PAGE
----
Coexistence of trademarks in Israel is not merely a matter of consent of the parties concerned

MusicArt LTD applied for Israel trademark Nos 236517 and 236701 for “Alma” in classes 41, 44 and 43.

The marks cover: Entertainment and culture activities including live entertainment and musical entertainment; nightclubs, sport clubs, providing recreational facilities; arranging and conducting of functions, conferences, conventions, exhibitions, seminars and meetings; theatre, opera, concert, ticket reservations; all included in class 41, and
Rental of temporary accommodation; reservation; hotel, motel, bar, cafe, restaurant, banqueting and catering services; rental of rooms for holding functions, conferences, conventions, exhibitions, seminars and meetings in class 43.

Ganor opposed these registrations, since the marks were confusingly similar to mark number 136149 (Alma Beach) that she owned.

The two sides came to a co-existence arrangement under which MusicArt would have rights to the wordmark Alma in the North of Israel, North of Caesaria, whereas MS Ganor would have rights to the Alma Beach mark as illustrated, South of Caesaria. However, withdrawal of the opposition was conditional on the coexistence agreement being accepted by the Patent and Trademark Authority.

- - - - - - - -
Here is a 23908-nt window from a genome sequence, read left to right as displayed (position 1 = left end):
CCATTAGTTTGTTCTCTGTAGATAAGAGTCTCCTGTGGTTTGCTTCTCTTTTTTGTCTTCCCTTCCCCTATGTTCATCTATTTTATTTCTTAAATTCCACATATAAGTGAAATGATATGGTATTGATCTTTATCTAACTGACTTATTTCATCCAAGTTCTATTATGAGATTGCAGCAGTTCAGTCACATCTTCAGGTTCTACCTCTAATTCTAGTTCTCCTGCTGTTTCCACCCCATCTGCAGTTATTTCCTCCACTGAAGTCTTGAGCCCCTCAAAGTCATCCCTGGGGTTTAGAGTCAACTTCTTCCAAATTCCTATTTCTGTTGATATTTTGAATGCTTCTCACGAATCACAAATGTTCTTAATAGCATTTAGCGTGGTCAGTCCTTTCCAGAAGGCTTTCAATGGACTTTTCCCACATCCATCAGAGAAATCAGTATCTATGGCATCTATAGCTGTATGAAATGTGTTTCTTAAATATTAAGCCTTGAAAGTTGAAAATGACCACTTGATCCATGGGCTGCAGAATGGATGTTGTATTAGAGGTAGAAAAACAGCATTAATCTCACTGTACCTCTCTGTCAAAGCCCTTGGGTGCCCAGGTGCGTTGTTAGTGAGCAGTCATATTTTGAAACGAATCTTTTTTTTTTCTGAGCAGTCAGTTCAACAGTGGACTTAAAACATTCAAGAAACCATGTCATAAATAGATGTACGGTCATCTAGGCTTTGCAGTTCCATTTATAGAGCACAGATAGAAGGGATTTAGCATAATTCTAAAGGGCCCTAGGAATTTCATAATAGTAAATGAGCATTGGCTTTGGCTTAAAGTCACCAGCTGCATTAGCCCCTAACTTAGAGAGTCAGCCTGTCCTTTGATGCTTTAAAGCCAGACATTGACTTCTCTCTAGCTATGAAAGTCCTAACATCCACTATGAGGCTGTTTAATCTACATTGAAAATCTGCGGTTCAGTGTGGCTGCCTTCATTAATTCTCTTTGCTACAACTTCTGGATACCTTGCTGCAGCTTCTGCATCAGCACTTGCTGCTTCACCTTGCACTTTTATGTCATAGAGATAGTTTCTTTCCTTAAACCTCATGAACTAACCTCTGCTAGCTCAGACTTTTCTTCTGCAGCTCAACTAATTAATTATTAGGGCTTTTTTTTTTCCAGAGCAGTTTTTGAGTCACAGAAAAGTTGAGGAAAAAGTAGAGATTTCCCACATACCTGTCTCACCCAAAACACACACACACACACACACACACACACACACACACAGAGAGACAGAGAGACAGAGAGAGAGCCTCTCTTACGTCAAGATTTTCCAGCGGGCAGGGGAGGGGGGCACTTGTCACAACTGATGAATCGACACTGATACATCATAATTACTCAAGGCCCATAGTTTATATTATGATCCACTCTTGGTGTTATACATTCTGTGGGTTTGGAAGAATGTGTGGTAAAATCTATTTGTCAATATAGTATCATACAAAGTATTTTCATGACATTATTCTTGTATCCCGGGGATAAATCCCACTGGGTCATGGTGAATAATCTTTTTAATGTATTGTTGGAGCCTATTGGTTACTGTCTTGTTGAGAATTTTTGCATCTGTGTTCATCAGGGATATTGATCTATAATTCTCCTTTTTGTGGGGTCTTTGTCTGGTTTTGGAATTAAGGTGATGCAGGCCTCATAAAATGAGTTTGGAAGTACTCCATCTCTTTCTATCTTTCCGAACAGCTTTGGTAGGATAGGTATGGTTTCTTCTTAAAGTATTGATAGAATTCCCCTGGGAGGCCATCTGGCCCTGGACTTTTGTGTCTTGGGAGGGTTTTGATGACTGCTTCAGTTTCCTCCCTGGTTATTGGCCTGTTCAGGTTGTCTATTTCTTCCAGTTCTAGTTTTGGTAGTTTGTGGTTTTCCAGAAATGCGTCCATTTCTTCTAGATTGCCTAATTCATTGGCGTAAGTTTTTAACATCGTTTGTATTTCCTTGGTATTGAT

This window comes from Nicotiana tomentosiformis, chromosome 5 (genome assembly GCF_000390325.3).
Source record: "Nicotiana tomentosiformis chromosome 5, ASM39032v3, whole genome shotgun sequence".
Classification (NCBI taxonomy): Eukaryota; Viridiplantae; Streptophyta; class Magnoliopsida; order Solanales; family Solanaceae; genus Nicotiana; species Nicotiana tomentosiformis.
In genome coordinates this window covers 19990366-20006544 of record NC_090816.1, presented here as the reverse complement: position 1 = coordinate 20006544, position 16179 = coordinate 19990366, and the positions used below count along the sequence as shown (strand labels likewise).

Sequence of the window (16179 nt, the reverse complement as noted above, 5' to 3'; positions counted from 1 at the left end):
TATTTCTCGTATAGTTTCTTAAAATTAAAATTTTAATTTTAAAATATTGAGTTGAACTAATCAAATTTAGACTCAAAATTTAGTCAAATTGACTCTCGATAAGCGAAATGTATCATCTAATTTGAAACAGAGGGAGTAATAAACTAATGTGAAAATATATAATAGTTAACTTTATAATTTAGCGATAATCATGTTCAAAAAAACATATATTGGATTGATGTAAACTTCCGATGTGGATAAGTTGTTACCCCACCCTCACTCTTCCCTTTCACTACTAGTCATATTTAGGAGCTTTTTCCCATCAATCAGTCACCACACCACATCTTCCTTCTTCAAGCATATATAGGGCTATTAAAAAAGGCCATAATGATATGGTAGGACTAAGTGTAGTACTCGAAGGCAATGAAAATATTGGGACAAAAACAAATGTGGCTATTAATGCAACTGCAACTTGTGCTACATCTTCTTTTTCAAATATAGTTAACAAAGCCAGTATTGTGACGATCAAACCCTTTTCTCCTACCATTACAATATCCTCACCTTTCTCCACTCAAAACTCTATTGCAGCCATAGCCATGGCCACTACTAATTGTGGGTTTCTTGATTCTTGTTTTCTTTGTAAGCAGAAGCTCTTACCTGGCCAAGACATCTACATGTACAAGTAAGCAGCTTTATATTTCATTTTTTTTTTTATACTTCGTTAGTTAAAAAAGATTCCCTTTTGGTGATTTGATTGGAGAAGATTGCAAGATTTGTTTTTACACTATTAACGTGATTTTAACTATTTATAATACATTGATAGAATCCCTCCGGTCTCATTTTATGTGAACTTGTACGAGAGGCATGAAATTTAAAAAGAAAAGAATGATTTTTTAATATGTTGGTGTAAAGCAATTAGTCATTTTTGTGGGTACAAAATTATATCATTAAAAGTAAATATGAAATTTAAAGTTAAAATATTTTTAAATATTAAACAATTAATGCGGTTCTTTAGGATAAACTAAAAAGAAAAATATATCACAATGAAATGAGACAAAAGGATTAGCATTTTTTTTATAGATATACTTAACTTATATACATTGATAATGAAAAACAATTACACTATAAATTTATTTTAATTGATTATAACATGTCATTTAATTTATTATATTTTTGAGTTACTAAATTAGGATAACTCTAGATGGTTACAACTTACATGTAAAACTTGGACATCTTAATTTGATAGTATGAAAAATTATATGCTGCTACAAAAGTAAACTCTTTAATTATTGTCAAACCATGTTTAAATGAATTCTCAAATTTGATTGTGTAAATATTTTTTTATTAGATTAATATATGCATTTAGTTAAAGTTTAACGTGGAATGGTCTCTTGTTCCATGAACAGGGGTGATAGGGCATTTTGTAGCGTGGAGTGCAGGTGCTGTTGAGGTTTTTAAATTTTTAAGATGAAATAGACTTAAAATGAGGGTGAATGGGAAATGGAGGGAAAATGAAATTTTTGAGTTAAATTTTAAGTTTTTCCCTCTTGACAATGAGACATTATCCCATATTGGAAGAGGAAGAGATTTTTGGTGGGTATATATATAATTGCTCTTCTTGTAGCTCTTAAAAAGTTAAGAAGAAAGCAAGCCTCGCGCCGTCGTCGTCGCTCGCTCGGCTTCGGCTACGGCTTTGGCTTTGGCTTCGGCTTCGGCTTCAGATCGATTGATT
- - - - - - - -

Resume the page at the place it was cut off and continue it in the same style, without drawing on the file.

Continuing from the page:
Ms Yaara Shoshani Caspi, the adjudicator of intellectual property in the Israel Patent and Trademark Authority refused to accept the coexistence agreement. Since the word marks were distinguishable from the graphic image, she was prepared to allow the registration of the marks, and the opposition to continue.

Her position is that although two parties can decide to coexist, the Trademark Office is obliged to consider other issues, such as protecting the public from confusion. Geographical limitations are particularly problematic bearing in mind the small dimensions of the country.

The parties have been given 20 days to inform the Israel Patent & Trademark Authority how they wish to continue.

0 Responses to Coexistence of trademarks in Israel is not merely a matter of consent of the parties concerned

  1. Hi Michael,

    In Costa Rica, since around 2007, the situation became eerily similar to what you cite in your blog post. Additionally, I believe that both countries are somewhat similar in size.

    In our case, the Trademark Office and its Superior began routinely refusing to register applications based on consent agreements. Of course, this new development came as a surprise to may of us. In the past, these agreements were only restricted for goods in Class 5 or if any other public interest reasons demanded a more proactive decision to protecting the public from confusion.

    Glad to see we are not the only ones facing these kinds of issues.

    Best regards,

    Luis

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